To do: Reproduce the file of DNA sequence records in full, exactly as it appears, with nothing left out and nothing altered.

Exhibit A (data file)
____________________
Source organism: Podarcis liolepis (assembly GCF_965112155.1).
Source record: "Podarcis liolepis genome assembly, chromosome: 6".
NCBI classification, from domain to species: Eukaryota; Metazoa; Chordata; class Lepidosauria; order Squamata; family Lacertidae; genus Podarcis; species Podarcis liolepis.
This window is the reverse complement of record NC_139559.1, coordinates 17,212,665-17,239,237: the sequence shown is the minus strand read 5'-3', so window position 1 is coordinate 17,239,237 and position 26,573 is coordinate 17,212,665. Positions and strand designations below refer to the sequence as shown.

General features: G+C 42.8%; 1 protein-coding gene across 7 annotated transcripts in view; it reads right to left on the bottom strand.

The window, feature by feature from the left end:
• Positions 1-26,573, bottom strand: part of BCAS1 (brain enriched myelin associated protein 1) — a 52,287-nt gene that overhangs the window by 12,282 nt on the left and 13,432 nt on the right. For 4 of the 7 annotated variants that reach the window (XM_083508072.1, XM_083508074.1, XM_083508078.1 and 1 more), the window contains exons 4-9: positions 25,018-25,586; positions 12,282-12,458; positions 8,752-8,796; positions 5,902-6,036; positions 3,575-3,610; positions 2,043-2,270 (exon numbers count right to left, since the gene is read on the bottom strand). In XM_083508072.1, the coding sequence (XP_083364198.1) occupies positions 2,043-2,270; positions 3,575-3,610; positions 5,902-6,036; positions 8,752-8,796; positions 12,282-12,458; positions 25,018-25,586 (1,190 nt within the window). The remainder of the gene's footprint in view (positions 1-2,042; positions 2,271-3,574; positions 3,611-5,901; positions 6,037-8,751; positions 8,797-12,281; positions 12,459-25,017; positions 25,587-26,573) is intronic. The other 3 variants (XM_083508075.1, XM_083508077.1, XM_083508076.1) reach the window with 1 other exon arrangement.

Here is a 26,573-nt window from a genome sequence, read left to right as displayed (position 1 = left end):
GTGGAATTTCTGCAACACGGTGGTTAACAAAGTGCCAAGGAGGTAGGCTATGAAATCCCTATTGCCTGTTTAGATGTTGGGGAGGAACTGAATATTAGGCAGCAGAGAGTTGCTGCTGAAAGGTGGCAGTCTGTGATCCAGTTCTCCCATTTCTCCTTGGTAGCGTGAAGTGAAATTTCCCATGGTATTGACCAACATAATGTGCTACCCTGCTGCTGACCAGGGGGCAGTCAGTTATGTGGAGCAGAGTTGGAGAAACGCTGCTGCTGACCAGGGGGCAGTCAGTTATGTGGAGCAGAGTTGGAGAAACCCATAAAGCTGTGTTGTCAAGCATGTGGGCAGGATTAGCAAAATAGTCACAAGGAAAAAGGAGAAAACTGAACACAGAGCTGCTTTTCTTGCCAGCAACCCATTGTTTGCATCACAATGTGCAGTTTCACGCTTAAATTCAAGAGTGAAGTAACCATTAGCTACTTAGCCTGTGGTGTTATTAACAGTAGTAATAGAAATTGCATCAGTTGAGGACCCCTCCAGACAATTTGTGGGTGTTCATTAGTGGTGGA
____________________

Source organism: Podarcis liolepis (assembly GCF_965112155.1).
Source record: "Podarcis liolepis genome assembly, chromosome: 6".
NCBI classification, from domain to species: Eukaryota; Metazoa; Chordata; class Lepidosauria; order Squamata; family Lacertidae; genus Podarcis; species Podarcis liolepis.
This window is the reverse complement of record NC_139559.1, coordinates 17,212,665-17,239,237: the sequence shown is the minus strand read 5'-3', so window position 1 is coordinate 17,239,237 and position 26,573 is coordinate 17,212,665. Positions and strand designations below refer to the sequence as shown.

General features: G+C 42.8%; 1 protein-coding gene across 7 annotated transcripts in view; it reads right to left on the bottom strand.

The window, feature by feature from the left end:
• Positions 1-26,573, bottom strand: part of BCAS1 (brain enriched myelin associated protein 1) — a 52,287-nt gene that overhangs the window by 12,282 nt on the left and 13,432 nt on the right. For 4 of the 7 annotated variants that reach the window (XM_083508072.1, XM_083508074.1, XM_083508078.1 and 1 more), the window contains exons 4-9: positions 25,018-25,586; positions 12,282-12,458; positions 8,752-8,796; positions 5,902-6,036; positions 3,575-3,610; positions 2,043-2,270 (exon numbers count right to left, since the gene is read on the bottom strand). In XM_083508072.1, the coding sequence (XP_083364198.1) occupies positions 2,043-2,270; positions 3,575-3,610; positions 5,902-6,036; positions 8,752-8,796; positions 12,282-12,458; positions 25,018-25,586 (1,190 nt within the window). The remainder of the gene's footprint in view (positions 1-2,042; positions 2,271-3,574; positions 3,611-5,901; positions 6,037-8,751; positions 8,797-12,281; positions 12,459-25,017; positions 25,587-26,573) is intronic. The other 3 variants (XM_083508075.1, XM_083508077.1, XM_083508076.1) reach the window with 1 other exon arrangement.

Here is a 26,573-nt window from a genome sequence, read left to right as displayed (position 1 = left end):
GTGGAATTTCTGCAACACGGTGGTTAACAAAGTGCCAAGGAGGTAGGCTATGAAATCCCTATTGCCTGTTTAGATGTTGGGGAGGAACTGAATATTAGGCAGCAGAGAGTTGCTGCTGAAAGGTGGCAGTCTGTGATCCAGTTCTCCCATTTCTCCTTGGTAGCGTGAAGTGAAATTTCCCATGGTATTGACCAACATAATGTGCTACCCTGCTGCTGACCAGGGGGCAGTCAGTTATGTGGAGCAGAGTTGGAGAAACGCTGCTGCTGACCAGGGGGCAGTCAGTTATGTGGAGCAGAGTTGGAGAAACCCATAAAGCTGTGTTGTCAAGCATGTGGGCAGGATTAGCAAAATAGTCACAAGGAAAAAGGAGAAAACTGAACACAGAGCTGCTTTTCTTGCCAGCAACCCATTGTTTGCATCACAATGTGCAGTTTCACGCTTAAATTCAAGAGTGAAGTAACCATTAGCTACTTAGCCTGTGGTGTTATTAACAGTAGTAATAGAAATTGCATCAGTTGAGGACCCCTCCAGACAATTTGTGGGTGTTCATTAGTGGTGGA